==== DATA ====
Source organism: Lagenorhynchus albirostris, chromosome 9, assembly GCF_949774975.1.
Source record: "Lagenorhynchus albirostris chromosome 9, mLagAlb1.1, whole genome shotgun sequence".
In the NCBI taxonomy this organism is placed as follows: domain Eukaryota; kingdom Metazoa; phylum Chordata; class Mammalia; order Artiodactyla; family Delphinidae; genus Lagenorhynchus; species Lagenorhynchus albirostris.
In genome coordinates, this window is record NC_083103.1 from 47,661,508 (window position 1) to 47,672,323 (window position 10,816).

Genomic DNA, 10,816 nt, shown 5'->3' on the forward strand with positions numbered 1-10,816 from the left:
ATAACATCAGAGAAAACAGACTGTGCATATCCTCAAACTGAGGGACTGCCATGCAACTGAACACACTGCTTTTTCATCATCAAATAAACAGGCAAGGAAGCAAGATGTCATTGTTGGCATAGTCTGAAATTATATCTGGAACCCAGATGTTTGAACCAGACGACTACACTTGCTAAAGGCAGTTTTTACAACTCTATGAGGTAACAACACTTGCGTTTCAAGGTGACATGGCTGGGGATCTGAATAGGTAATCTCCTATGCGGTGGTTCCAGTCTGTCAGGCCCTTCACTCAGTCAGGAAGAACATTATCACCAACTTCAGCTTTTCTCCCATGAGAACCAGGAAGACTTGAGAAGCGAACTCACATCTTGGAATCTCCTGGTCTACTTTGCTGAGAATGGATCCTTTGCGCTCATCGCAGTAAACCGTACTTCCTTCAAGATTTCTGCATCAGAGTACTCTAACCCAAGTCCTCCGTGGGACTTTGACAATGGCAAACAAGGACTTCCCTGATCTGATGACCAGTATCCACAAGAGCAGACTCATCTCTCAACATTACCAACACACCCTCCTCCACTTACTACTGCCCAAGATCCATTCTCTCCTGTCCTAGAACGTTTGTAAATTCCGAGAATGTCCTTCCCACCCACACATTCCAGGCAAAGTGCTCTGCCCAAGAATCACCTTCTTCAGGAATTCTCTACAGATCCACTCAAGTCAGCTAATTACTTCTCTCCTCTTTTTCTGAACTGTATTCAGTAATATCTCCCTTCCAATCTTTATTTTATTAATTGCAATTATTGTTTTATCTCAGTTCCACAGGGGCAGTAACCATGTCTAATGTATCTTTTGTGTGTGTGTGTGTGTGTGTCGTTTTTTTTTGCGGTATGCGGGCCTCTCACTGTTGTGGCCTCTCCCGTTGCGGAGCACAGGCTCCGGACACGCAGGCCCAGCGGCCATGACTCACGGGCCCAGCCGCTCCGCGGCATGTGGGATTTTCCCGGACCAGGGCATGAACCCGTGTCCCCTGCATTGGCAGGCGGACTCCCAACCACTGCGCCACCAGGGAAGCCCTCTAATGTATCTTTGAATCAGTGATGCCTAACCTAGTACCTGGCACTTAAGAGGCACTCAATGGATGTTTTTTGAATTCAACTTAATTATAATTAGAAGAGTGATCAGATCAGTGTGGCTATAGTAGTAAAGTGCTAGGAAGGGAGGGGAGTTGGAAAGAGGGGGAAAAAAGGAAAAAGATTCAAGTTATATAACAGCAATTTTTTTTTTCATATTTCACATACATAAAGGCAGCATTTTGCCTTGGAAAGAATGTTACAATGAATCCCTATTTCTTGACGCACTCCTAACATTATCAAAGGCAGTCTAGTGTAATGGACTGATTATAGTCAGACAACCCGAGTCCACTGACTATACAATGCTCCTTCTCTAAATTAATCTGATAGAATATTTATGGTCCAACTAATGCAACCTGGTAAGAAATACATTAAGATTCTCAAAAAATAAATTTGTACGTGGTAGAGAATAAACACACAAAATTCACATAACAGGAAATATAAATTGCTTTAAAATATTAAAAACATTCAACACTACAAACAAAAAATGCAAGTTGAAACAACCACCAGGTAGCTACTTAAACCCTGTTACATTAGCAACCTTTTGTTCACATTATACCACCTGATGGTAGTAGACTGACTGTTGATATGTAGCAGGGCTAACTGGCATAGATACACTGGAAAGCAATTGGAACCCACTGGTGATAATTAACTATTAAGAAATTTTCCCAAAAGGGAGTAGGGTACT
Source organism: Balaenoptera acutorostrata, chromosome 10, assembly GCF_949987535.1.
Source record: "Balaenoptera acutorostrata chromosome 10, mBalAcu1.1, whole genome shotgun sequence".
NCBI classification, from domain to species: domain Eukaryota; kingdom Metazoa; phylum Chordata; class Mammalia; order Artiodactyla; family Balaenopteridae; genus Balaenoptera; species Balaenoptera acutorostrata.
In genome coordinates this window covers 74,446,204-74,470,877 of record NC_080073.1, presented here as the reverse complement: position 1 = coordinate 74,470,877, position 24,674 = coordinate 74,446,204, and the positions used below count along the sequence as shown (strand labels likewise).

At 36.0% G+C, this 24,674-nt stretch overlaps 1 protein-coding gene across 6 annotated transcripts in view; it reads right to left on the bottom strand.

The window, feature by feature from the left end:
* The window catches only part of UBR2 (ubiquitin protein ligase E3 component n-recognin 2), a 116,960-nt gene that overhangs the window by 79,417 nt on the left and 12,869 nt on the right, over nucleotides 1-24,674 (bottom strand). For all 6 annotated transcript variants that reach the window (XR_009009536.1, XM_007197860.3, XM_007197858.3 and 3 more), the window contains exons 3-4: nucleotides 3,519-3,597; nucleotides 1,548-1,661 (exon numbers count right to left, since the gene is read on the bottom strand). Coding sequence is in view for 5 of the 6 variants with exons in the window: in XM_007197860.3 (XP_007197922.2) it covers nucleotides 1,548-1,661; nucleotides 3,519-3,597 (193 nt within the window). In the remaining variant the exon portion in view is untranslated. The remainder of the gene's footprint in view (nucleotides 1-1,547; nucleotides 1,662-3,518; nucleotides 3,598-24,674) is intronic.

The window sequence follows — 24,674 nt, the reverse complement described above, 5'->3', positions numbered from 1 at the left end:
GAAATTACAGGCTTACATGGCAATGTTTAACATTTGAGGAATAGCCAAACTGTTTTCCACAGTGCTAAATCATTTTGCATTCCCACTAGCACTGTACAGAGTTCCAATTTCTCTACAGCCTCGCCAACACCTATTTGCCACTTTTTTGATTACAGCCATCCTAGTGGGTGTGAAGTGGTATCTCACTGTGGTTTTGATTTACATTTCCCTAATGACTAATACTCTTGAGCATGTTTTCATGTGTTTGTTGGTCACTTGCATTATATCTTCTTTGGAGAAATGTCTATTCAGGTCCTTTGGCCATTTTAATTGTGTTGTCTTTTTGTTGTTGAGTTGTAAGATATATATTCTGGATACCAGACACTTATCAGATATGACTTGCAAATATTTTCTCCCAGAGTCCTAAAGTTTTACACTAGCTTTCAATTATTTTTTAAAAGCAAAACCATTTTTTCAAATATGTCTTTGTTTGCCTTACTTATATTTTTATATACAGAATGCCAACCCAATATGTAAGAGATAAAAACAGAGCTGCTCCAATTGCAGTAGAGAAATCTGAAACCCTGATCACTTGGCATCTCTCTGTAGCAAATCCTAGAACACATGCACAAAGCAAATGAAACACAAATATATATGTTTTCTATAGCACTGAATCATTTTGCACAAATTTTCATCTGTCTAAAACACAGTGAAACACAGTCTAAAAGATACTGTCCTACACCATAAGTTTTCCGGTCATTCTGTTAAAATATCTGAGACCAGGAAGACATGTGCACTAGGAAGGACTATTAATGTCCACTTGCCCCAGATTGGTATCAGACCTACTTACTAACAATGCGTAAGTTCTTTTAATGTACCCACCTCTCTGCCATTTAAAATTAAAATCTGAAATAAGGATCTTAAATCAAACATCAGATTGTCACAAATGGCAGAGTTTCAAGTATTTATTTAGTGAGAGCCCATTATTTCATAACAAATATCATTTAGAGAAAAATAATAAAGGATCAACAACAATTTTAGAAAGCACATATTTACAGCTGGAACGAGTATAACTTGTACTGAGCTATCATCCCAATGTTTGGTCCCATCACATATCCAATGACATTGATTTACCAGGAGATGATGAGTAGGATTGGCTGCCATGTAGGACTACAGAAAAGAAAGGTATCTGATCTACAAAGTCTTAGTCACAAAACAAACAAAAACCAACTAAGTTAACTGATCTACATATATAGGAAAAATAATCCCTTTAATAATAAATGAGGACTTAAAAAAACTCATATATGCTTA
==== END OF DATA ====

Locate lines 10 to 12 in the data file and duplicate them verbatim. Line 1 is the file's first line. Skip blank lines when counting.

In genome coordinates this window covers 74,446,204-74,470,877 of record NC_080073.1, presented here as the reverse complement: position 1 = coordinate 74,470,877, position 24,674 = coordinate 74,446,204, and the positions used below count along the sequence as shown (strand labels likewise).

At 36.0% G+C, this 24,674-nt stretch overlaps 1 protein-coding gene across 6 annotated transcripts in view; it reads right to left on the bottom strand.

The window, feature by feature from the left end: